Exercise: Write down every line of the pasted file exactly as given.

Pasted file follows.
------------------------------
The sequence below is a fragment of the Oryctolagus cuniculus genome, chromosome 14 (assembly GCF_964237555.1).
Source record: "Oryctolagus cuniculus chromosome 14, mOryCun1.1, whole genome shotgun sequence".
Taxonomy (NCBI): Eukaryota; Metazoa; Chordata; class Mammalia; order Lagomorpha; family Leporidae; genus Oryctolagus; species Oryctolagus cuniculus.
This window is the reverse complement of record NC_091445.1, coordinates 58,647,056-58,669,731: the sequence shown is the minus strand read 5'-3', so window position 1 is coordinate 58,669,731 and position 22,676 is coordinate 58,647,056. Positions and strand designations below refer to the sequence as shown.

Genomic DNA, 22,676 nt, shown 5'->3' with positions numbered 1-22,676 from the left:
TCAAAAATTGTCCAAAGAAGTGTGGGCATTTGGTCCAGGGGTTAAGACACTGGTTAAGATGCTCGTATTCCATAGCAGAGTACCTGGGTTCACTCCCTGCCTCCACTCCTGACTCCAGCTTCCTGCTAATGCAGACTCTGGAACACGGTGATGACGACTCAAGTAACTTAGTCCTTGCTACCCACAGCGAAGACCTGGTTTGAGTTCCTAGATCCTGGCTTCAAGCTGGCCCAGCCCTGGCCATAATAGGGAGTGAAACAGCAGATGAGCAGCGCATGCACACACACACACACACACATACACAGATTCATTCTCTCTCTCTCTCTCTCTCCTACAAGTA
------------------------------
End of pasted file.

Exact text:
The sequence below is a fragment of the Oryctolagus cuniculus genome, chromosome 14 (assembly GCF_964237555.1).
Source record: "Oryctolagus cuniculus chromosome 14, mOryCun1.1, whole genome shotgun sequence".
Taxonomy (NCBI): Eukaryota; Metazoa; Chordata; class Mammalia; order Lagomorpha; family Leporidae; genus Oryctolagus; species Oryctolagus cuniculus.
This window is the reverse complement of record NC_091445.1, coordinates 58,647,056-58,669,731: the sequence shown is the minus strand read 5'-3', so window position 1 is coordinate 58,669,731 and position 22,676 is coordinate 58,647,056. Positions and strand designations below refer to the sequence as shown.

Genomic DNA, 22,676 nt, shown 5'->3' with positions numbered 1-22,676 from the left:
TCAAAAATTGTCCAAAGAAGTGTGGGCATTTGGTCCAGGGGTTAAGACACTGGTTAAGATGCTCGTATTCCATAGCAGAGTACCTGGGTTCACTCCCTGCCTCCACTCCTGACTCCAGCTTCCTGCTAATGCAGACTCTGGAACACGGTGATGACGACTCAAGTAACTTAGTCCTTGCTACCCACAGCGAAGACCTGGTTTGAGTTCCTAGATCCTGGCTTCAAGCTGGCCCAGCCCTGGCCATAATAGGGAGTGAAACAGCAGATGAGCAGCGCATGCACACACACACACACACACATACACAGATTCATTCTCTCTCTCTCTCTCTCTCCTACAAGTA